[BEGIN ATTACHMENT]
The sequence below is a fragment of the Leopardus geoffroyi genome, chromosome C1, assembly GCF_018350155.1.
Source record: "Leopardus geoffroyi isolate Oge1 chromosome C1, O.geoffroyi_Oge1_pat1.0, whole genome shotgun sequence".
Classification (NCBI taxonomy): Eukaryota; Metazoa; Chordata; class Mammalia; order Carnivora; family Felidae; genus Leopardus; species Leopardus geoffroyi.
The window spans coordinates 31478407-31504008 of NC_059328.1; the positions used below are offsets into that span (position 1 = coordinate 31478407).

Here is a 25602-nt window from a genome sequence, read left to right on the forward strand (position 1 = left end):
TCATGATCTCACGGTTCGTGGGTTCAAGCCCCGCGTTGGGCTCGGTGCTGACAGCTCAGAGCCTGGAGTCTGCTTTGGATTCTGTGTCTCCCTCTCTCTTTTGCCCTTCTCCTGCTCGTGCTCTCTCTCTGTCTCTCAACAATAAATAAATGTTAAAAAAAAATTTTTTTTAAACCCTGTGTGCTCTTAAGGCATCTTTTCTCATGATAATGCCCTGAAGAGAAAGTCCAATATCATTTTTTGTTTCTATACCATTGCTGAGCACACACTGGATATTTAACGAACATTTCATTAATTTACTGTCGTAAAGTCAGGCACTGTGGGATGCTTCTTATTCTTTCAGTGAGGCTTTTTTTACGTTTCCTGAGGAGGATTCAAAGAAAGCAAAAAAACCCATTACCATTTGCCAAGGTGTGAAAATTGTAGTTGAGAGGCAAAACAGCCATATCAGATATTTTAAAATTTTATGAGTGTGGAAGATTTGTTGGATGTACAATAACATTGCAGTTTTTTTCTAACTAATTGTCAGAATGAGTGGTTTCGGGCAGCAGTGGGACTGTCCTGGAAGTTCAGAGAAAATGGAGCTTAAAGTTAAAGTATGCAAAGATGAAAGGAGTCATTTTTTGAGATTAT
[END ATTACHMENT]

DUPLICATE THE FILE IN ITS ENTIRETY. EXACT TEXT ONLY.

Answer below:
The sequence below is a fragment of the Leopardus geoffroyi genome, chromosome C1, assembly GCF_018350155.1.
Source record: "Leopardus geoffroyi isolate Oge1 chromosome C1, O.geoffroyi_Oge1_pat1.0, whole genome shotgun sequence".
Classification (NCBI taxonomy): Eukaryota; Metazoa; Chordata; class Mammalia; order Carnivora; family Felidae; genus Leopardus; species Leopardus geoffroyi.
The window spans coordinates 31478407-31504008 of NC_059328.1; the positions used below are offsets into that span (position 1 = coordinate 31478407).

Here is a 25602-nt window from a genome sequence, read left to right on the forward strand (position 1 = left end):
TCATGATCTCACGGTTCGTGGGTTCAAGCCCCGCGTTGGGCTCGGTGCTGACAGCTCAGAGCCTGGAGTCTGCTTTGGATTCTGTGTCTCCCTCTCTCTTTTGCCCTTCTCCTGCTCGTGCTCTCTCTCTGTCTCTCAACAATAAATAAATGTTAAAAAAAAATTTTTTTTAAACCCTGTGTGCTCTTAAGGCATCTTTTCTCATGATAATGCCCTGAAGAGAAAGTCCAATATCATTTTTTGTTTCTATACCATTGCTGAGCACACACTGGATATTTAACGAACATTTCATTAATTTACTGTCGTAAAGTCAGGCACTGTGGGATGCTTCTTATTCTTTCAGTGAGGCTTTTTTTACGTTTCCTGAGGAGGATTCAAAGAAAGCAAAAAAACCCATTACCATTTGCCAAGGTGTGAAAATTGTAGTTGAGAGGCAAAACAGCCATATCAGATATTTTAAAATTTTATGAGTGTGGAAGATTTGTTGGATGTACAATAACATTGCAGTTTTTTTCTAACTAATTGTCAGAATGAGTGGTTTCGGGCAGCAGTGGGACTGTCCTGGAAGTTCAGAGAAAATGGAGCTTAAAGTTAAAGTATGCAAAGATGAAAGGAGTCATTTTTTGAGATTAT